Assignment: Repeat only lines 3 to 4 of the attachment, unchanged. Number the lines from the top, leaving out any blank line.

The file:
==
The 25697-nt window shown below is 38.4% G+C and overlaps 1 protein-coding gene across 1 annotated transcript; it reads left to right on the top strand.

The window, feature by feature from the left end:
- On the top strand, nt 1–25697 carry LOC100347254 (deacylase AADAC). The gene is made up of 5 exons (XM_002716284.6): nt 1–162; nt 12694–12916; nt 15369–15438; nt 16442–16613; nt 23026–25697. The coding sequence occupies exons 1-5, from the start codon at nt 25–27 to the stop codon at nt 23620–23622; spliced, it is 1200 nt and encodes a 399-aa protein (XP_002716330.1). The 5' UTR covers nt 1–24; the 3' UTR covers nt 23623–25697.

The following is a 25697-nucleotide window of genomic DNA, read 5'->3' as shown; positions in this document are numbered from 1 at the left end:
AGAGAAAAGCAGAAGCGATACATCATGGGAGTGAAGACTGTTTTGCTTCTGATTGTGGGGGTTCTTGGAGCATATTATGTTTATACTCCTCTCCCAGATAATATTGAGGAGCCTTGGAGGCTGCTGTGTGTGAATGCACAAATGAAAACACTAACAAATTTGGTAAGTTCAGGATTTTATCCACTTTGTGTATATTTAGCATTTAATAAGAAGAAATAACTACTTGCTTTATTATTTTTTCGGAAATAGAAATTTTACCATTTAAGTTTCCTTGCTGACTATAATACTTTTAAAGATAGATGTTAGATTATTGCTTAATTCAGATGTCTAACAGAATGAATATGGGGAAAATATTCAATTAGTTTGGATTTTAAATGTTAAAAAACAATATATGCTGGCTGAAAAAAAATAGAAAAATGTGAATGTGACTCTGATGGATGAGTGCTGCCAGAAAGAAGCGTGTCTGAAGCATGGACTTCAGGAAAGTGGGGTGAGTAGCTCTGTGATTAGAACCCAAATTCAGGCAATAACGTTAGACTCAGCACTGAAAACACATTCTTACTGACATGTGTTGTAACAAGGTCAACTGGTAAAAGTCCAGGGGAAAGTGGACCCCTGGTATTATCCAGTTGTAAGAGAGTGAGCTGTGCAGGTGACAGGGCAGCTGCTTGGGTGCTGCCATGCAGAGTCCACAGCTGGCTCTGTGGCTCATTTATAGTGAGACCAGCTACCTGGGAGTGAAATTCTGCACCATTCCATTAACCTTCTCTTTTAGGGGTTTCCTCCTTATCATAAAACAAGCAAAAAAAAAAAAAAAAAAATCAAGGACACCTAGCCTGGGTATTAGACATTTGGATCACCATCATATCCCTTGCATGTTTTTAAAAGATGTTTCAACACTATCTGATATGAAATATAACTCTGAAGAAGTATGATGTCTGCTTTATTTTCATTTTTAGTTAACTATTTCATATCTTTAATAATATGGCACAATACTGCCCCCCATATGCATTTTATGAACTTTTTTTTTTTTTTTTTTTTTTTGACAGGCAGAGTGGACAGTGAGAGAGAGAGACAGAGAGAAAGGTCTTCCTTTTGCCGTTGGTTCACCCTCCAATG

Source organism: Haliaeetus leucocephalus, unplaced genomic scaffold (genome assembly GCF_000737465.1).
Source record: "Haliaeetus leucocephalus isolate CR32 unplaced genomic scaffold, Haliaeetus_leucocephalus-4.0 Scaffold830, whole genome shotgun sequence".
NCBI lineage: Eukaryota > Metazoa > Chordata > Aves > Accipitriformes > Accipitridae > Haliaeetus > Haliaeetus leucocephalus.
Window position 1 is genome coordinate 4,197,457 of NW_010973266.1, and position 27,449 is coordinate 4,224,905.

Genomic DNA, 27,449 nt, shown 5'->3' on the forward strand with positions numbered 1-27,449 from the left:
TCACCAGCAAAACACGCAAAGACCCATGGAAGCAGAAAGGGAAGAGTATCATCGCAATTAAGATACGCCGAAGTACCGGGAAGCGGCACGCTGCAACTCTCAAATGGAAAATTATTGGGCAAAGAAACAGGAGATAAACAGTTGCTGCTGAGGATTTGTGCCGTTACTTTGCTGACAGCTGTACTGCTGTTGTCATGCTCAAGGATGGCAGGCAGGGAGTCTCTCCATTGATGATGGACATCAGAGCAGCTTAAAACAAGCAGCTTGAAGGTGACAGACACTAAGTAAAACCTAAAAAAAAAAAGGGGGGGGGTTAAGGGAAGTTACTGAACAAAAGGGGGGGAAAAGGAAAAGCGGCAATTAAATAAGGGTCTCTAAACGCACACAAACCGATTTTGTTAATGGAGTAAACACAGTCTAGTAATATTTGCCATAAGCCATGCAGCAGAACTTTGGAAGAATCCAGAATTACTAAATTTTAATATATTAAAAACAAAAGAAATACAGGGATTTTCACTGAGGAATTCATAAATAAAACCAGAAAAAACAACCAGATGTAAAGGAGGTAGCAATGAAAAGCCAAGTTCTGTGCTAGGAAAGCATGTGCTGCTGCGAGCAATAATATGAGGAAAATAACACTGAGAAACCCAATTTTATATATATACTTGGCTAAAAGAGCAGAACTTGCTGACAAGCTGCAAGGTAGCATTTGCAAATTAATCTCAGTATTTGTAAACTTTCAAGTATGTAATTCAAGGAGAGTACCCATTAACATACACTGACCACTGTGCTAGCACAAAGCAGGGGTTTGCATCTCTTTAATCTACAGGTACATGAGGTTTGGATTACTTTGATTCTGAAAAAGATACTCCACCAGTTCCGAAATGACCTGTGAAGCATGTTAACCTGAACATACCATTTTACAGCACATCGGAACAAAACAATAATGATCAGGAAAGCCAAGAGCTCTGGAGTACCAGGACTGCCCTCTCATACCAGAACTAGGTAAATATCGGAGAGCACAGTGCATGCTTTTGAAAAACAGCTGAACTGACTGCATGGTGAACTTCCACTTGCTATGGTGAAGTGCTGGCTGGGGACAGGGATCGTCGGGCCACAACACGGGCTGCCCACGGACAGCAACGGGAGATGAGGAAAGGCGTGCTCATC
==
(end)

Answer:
- On the top strand, nt 1–25697 carry LOC100347254 (deacylase AADAC). The gene is made up of 5 exons (XM_002716284.6): nt 1–162; nt 12694–12916; nt 15369–15438; nt 16442–16613; nt 23026–25697. The coding sequence occupies exons 1-5, from the start codon at nt 25–27 to the stop codon at nt 23620–23622; spliced, it is 1200 nt and encodes a 399-aa protein (XP_002716330.1). The 5' UTR covers nt 1–24; the 3' UTR covers nt 23623–25697.

The following is a 25697-nucleotide window of genomic DNA, read 5'->3' as shown; positions in this document are numbered from 1 at the left end: